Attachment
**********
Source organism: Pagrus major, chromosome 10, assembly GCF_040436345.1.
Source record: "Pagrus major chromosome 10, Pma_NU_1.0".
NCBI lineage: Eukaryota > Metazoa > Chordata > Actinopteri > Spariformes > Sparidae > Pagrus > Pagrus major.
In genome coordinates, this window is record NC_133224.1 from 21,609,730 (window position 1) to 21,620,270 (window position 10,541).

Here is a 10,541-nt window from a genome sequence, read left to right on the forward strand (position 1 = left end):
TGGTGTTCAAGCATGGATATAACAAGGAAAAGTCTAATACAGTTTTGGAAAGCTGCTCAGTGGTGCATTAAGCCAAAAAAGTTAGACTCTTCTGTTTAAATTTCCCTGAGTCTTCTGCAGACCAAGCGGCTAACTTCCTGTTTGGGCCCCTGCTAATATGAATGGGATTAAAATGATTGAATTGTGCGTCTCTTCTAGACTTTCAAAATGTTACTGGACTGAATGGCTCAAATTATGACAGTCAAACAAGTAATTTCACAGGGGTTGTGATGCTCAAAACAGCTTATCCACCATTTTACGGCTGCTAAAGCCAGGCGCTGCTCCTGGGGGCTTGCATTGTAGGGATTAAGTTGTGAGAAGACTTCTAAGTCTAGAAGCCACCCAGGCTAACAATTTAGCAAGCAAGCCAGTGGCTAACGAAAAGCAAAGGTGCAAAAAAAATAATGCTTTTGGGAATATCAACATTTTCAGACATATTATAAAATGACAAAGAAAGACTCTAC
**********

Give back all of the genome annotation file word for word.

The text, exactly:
Source organism: Pagrus major, chromosome 10, assembly GCF_040436345.1.
Source record: "Pagrus major chromosome 10, Pma_NU_1.0".
NCBI lineage: Eukaryota > Metazoa > Chordata > Actinopteri > Spariformes > Sparidae > Pagrus > Pagrus major.
In genome coordinates, this window is record NC_133224.1 from 21,609,730 (window position 1) to 21,620,270 (window position 10,541).

Here is a 10,541-nt window from a genome sequence, read left to right on the forward strand (position 1 = left end):
TGGTGTTCAAGCATGGATATAACAAGGAAAAGTCTAATACAGTTTTGGAAAGCTGCTCAGTGGTGCATTAAGCCAAAAAAGTTAGACTCTTCTGTTTAAATTTCCCTGAGTCTTCTGCAGACCAAGCGGCTAACTTCCTGTTTGGGCCCCTGCTAATATGAATGGGATTAAAATGATTGAATTGTGCGTCTCTTCTAGACTTTCAAAATGTTACTGGACTGAATGGCTCAAATTATGACAGTCAAACAAGTAATTTCACAGGGGTTGTGATGCTCAAAACAGCTTATCCACCATTTTACGGCTGCTAAAGCCAGGCGCTGCTCCTGGGGGCTTGCATTGTAGGGATTAAGTTGTGAGAAGACTTCTAAGTCTAGAAGCCACCCAGGCTAACAATTTAGCAAGCAAGCCAGTGGCTAACGAAAAGCAAAGGTGCAAAAAAAATAATGCTTTTGGGAATATCAACATTTTCAGACATATTATAAAATGACAAAGAAAGACTCTAC